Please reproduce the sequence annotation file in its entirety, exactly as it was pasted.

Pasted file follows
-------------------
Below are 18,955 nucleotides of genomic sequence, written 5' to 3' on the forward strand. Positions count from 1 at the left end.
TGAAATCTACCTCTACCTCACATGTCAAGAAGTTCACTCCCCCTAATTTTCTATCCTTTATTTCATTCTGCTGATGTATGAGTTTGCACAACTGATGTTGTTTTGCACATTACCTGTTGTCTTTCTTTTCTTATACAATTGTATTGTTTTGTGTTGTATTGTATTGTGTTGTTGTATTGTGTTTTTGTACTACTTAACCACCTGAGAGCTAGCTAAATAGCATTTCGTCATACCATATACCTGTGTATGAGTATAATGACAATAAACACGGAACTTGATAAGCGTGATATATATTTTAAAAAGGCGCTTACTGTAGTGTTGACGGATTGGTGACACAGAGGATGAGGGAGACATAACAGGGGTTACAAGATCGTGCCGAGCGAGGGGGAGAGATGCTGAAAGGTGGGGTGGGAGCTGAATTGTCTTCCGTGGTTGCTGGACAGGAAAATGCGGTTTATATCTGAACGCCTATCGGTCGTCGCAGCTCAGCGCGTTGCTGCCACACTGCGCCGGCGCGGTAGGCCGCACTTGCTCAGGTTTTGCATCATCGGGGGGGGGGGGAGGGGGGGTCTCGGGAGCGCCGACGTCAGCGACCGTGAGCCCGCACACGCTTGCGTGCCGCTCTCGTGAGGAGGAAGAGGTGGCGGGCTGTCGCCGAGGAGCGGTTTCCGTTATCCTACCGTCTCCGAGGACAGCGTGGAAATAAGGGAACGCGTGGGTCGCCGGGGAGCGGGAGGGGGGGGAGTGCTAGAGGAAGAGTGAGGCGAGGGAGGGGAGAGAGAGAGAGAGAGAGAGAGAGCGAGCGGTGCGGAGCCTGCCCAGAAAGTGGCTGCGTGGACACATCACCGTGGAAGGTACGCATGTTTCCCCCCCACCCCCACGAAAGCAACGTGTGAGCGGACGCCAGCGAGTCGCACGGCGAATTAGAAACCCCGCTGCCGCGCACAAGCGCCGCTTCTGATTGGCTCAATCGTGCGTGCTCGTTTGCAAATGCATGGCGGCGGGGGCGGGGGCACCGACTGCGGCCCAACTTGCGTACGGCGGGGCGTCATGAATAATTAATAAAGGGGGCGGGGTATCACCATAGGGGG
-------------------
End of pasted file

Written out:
Below are 18,955 nucleotides of genomic sequence, written 5' to 3' on the forward strand. Positions count from 1 at the left end.
TGAAATCTACCTCTACCTCACATGTCAAGAAGTTCACTCCCCCTAATTTTCTATCCTTTATTTCATTCTGCTGATGTATGAGTTTGCACAACTGATGTTGTTTTGCACATTACCTGTTGTCTTTCTTTTCTTATACAATTGTATTGTTTTGTGTTGTATTGTATTGTGTTGTTGTATTGTGTTTTTGTACTACTTAACCACCTGAGAGCTAGCTAAATAGCATTTCGTCATACCATATACCTGTGTATGAGTATAATGACAATAAACACGGAACTTGATAAGCGTGATATATATTTTAAAAAGGCGCTTACTGTAGTGTTGACGGATTGGTGACACAGAGGATGAGGGAGACATAACAGGGGTTACAAGATCGTGCCGAGCGAGGGGGAGAGATGCTGAAAGGTGGGGTGGGAGCTGAATTGTCTTCCGTGGTTGCTGGACAGGAAAATGCGGTTTATATCTGAACGCCTATCGGTCGTCGCAGCTCAGCGCGTTGCTGCCACACTGCGCCGGCGCGGTAGGCCGCACTTGCTCAGGTTTTGCATCATCGGGGGGGGGGGGAGGGGGGGTCTCGGGAGCGCCGACGTCAGCGACCGTGAGCCCGCACACGCTTGCGTGCCGCTCTCGTGAGGAGGAAGAGGTGGCGGGCTGTCGCCGAGGAGCGGTTTCCGTTATCCTACCGTCTCCGAGGACAGCGTGGAAATAAGGGAACGCGTGGGTCGCCGGGGAGCGGGAGGGGGGGGAGTGCTAGAGGAAGAGTGAGGCGAGGGAGGGGAGAGAGAGAGAGAGAGAGAGAGAGCGAGCGGTGCGGAGCCTGCCCAGAAAGTGGCTGCGTGGACACATCACCGTGGAAGGTACGCATGTTTCCCCCCCACCCCCACGAAAGCAACGTGTGAGCGGACGCCAGCGAGTCGCACGGCGAATTAGAAACCCCGCTGCCGCGCACAAGCGCCGCTTCTGATTGGCTCAATCGTGCGTGCTCGTTTGCAAATGCATGGCGGCGGGGGCGGGGGCACCGACTGCGGCCCAACTTGCGTACGGCGGGGCGTCATGAATAATTAATAAAGGGGGCGGGGTATCACCATAGGGGG